UK gives first COVID-19 vaccine doses

“We believe it is really the start of the end of the pandemic” said BioNTech CEO, Ugur Sahin, alluding to Pfizer/BioNtech’s COVID-19 vaccine that started to roll out across the UK on December 8th (Source: CNN). The UK became the first country to authorise a mass vaccination campaign in the fight against the pandemic. 90-year old Margaret Keenan was the first person to get the vaccine out of 320,000 people that could be inoculated with the first available 800.000 doses. In a record time of 11 months, the vaccine was developed, tested and authorised; generally, the process takes years. This is an incredible moment for science: researchers have achieved a development of high-speed coupled with highly effective results (the vaccine has a 95% effectiveness preventing infections). Half of the 10 billion pre-ordered vaccine doses will go to high-income countries, which might leave low-income countries in the waiting line until 2022 (Source: So & Woo 2020). New Zealand, however, plans to offer free vaccines to the neighbouring Pacific Island. As of December, more than 1.6 million people have died from COVID-19 while more than 43 million have recovered (Source: Google Data). 


China pledges to become carbon-neutral by 2060

The world’s biggest carbon dioxide emitter announced to the UN general assembly its commitment to achieve carbon-neutrality before 2060. China’s emissions account for at least 28% of total CO2 emissions, followed by the US with a share of 15% and India with 7% (Source: Forbes). After the Paris Agreement in 2015, China’s announcement is the greatest climate policy milestone and a valuable step in the fight against climate change. Observers believe that it shows positive political willingness; however, there is still a lot of work to be done. China’s president Xi Jinping also encouraged all countries to achieve a green recovery after the COVID-19 pandemic. Before the bold declarations, China had agreed to peak emissions around 2030 (Source: The Guardian). It is expected that the US follows after Joe Biden’s presidential victory, whose climate plan targets net zero emissions by 2050.  Richard Black, director of a UK-based climate think-tank, said that “China isn’t just the world’s biggest emitter but the biggest energy financier and biggest market, so its decisions play a major role in shaping how the rest of the world progresses with its transition away from the fossil fuels that cause climate change” (Source: BBC).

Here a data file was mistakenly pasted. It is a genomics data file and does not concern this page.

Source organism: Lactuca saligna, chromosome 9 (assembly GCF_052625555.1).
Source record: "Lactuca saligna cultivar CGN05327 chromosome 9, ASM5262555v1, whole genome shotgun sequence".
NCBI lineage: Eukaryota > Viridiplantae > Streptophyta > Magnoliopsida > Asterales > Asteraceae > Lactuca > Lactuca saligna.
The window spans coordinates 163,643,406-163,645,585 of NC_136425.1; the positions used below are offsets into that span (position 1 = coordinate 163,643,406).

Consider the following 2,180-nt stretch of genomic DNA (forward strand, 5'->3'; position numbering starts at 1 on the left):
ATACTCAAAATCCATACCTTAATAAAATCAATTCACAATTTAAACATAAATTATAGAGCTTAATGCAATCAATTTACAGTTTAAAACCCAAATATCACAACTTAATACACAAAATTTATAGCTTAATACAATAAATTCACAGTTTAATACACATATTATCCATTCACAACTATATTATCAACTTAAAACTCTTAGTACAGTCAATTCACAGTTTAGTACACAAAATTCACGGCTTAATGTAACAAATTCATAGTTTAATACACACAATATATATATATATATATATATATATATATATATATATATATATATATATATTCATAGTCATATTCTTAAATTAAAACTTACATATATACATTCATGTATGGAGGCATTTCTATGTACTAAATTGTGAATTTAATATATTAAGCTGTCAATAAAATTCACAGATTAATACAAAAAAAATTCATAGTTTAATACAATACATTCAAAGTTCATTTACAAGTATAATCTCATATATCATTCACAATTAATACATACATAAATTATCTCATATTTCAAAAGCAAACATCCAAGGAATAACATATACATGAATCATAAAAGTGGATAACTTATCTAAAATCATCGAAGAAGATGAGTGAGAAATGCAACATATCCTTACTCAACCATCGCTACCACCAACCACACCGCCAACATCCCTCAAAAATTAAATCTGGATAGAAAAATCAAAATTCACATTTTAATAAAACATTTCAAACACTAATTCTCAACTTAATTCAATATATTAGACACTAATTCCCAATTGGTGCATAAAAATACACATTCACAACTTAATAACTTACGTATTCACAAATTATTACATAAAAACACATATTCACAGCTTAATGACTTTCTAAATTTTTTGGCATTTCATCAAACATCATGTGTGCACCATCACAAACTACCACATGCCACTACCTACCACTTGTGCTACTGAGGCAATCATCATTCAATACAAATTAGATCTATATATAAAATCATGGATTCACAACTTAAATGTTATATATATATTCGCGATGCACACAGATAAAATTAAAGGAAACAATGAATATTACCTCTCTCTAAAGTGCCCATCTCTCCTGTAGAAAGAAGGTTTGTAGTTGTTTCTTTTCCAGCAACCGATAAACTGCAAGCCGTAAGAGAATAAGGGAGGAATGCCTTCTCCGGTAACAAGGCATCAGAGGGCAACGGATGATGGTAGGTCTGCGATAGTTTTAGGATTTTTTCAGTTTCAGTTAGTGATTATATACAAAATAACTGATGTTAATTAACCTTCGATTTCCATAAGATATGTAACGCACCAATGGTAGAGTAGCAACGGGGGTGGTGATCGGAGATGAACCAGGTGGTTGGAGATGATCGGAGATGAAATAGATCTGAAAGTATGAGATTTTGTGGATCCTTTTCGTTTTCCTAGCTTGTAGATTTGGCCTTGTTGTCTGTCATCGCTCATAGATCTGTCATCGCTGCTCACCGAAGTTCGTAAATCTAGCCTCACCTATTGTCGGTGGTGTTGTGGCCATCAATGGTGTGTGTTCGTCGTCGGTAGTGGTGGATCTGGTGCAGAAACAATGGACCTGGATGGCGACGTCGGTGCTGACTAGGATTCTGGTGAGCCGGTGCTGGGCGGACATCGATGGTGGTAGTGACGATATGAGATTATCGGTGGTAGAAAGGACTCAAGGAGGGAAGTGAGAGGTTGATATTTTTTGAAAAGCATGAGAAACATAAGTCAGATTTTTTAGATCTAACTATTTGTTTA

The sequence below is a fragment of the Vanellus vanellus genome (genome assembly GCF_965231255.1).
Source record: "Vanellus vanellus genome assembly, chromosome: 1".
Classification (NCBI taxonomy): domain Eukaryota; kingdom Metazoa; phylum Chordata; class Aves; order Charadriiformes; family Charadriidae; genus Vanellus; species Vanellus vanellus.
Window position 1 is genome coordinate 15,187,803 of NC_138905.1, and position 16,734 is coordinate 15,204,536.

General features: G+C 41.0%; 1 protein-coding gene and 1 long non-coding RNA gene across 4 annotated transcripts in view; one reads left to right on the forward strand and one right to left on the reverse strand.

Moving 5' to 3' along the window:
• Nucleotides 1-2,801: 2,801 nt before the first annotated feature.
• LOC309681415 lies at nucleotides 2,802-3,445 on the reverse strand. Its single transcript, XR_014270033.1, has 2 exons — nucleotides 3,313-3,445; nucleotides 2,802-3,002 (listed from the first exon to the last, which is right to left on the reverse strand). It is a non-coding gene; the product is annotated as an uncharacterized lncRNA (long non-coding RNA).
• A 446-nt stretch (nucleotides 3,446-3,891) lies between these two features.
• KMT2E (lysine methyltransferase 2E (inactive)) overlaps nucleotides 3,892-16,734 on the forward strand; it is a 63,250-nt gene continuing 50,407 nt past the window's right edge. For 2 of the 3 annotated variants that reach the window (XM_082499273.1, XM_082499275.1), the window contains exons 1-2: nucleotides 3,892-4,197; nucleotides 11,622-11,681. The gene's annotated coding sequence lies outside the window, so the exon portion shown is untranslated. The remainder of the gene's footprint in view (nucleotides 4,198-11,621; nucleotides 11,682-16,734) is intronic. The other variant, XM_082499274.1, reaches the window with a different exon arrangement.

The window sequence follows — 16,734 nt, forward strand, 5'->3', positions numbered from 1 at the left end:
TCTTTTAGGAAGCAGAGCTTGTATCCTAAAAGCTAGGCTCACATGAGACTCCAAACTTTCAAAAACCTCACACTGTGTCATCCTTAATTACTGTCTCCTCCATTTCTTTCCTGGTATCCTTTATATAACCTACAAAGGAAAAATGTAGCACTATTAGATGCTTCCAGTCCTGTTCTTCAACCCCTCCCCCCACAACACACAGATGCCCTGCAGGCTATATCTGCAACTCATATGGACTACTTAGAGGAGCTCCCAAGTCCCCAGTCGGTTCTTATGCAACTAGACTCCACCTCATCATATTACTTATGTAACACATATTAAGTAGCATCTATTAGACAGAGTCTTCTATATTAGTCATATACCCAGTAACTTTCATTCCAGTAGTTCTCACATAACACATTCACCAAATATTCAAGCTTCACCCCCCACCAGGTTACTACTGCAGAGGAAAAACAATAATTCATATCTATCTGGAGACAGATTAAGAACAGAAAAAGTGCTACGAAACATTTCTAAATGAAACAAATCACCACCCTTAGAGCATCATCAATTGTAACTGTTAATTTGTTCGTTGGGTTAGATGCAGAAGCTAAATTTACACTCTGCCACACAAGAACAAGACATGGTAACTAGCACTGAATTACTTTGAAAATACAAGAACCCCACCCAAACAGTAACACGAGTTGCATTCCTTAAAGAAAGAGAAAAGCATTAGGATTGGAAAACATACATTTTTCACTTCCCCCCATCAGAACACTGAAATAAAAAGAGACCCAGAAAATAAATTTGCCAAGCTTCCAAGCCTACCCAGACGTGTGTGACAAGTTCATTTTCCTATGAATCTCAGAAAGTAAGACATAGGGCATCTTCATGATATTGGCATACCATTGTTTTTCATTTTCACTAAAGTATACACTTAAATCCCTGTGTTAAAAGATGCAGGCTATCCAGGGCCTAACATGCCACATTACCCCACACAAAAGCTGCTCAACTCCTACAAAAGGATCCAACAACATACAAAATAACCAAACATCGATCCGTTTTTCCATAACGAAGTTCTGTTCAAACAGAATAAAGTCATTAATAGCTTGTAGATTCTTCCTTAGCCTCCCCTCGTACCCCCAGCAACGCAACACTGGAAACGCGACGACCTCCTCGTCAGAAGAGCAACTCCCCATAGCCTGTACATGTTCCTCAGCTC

Broadly speaking, the COVID-19 pandemic challenged our status-quo, forcing us to rethink the ways we interact with each other, with technology, and with nature. Now it is up to us to collectively build the society we want future generations to live in – we must join efforts to increase our collective effectiveness. At NooS, we are aware of our role in the transformation towards sustainable development; thus, we use technology to accelerate social and environmental impact and amplify the voices of companies, citizens, and impact organizations.  


Photography credit – Cover: Kelly Sikkema via Unsplash